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Reply with quote  #1 
 Doing my 1st wood project... having all kinds of issues with the primer and paint...we primed everything...sanded it...took the primer off.... then painted and sanded as directed...took the paint off...repainted ..sanded ,..same thing happened...any suggestions?

Thank you,


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Reply with quote  #2 
Sounds like your sanding to much. Here is what I do.

  • Sand the bare wood with coarse grit sand paper until every thing is even, the scratch pattern looks consistent and all the imperfections are gone. I start with 80 grit but I have had times when 60 or even 40 would have helped. If you can cut smooth and right on the line you might be able to get away with starting with a finer grit.
  • Resand through the grits sanding until the scratch pattern is even. Keeping in mind that the idea here is to get rid of the scratch pattern from the previous grit. The grit sizes 80, 100, 120, 150, 180, 220, 240, 320. Where you stop depends on what your finish is and what the material. keeping in mind that if you sand it to smooth some finishes will not stick well. Acrylic house paint will cover up a lot. You may be able to skip some of the grits that are close to the same size but don't jump to 220 and think your going to save time.
  • Spray the primer. What we are trying to do with primer is seal the surface and help the paint to stick better. Let the primer cure completely.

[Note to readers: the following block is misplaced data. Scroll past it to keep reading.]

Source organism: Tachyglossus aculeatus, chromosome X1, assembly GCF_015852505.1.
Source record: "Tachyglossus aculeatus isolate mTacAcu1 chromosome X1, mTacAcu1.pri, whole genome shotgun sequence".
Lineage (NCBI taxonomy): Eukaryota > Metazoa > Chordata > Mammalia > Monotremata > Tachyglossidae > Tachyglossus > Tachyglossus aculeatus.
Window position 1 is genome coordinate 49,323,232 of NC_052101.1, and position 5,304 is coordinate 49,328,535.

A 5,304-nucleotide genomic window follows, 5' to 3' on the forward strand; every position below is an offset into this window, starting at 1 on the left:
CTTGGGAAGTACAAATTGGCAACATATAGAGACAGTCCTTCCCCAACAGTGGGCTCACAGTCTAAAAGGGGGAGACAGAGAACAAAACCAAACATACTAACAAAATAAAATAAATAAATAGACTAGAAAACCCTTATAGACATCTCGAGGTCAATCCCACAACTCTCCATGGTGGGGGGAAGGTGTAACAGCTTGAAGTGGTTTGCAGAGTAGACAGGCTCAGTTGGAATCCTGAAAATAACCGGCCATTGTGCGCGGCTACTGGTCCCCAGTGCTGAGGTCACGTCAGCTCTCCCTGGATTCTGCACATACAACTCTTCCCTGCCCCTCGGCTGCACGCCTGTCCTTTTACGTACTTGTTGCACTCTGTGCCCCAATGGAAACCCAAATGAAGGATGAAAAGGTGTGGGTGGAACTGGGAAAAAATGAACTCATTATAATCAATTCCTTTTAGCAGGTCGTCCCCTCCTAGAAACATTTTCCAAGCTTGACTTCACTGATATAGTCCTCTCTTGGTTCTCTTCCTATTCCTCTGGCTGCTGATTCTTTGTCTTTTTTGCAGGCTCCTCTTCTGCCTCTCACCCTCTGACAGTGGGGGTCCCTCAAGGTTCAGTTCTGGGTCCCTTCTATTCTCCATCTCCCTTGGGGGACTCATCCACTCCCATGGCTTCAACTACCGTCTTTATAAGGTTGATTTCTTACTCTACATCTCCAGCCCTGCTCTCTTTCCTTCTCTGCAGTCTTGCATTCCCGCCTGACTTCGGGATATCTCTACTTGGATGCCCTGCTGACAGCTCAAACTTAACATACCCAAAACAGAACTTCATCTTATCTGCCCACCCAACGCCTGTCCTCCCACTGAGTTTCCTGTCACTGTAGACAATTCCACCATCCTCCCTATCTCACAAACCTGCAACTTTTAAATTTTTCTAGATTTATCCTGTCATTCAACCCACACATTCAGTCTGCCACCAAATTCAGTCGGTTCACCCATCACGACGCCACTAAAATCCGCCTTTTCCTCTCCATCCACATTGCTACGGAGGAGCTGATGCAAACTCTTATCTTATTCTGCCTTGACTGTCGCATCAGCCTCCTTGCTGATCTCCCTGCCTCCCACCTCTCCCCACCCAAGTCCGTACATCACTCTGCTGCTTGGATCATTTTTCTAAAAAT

• Now we are ready to sand. Use the same grit sandpaper you finished with. What we are trying to accomplish here is just to knock the fuzzies off. A smoothly sanded piece of pine with its first coat of primer on it will feel like sand paper because all of the fine fibers that were soft are now stiff and sticking up. Sand only until the roughness is gone and it's smooth to the touch.
  • Spray a light coat of paint let it cure and lightly sand again. Depending on what the finish is sanding may be required between coats. Shellac doesn't have to be sanded, Polyurethanes require it, and paints you have to read the instructions. However, for the smoothest surface you should sand between coats no mater what the finish. Your sanding to smooth out imperfections and in some cases provide a tooth for the paint to grab on to. I use 220 for paint and 320 for shellac and Polyurethene. As you work your way up through the coats the finish will become smoother each time. When you get it where you like it stop.

When you are sanding the first coats its not unusual to sand through to the wood in places. Corners are where I usually have this problem. Do be to concerned about it.

I hope this helps.

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Posts: 2
Reply with quote  #3 
Thanks so much for your input Bob.  I greatly appreciate the feedback.

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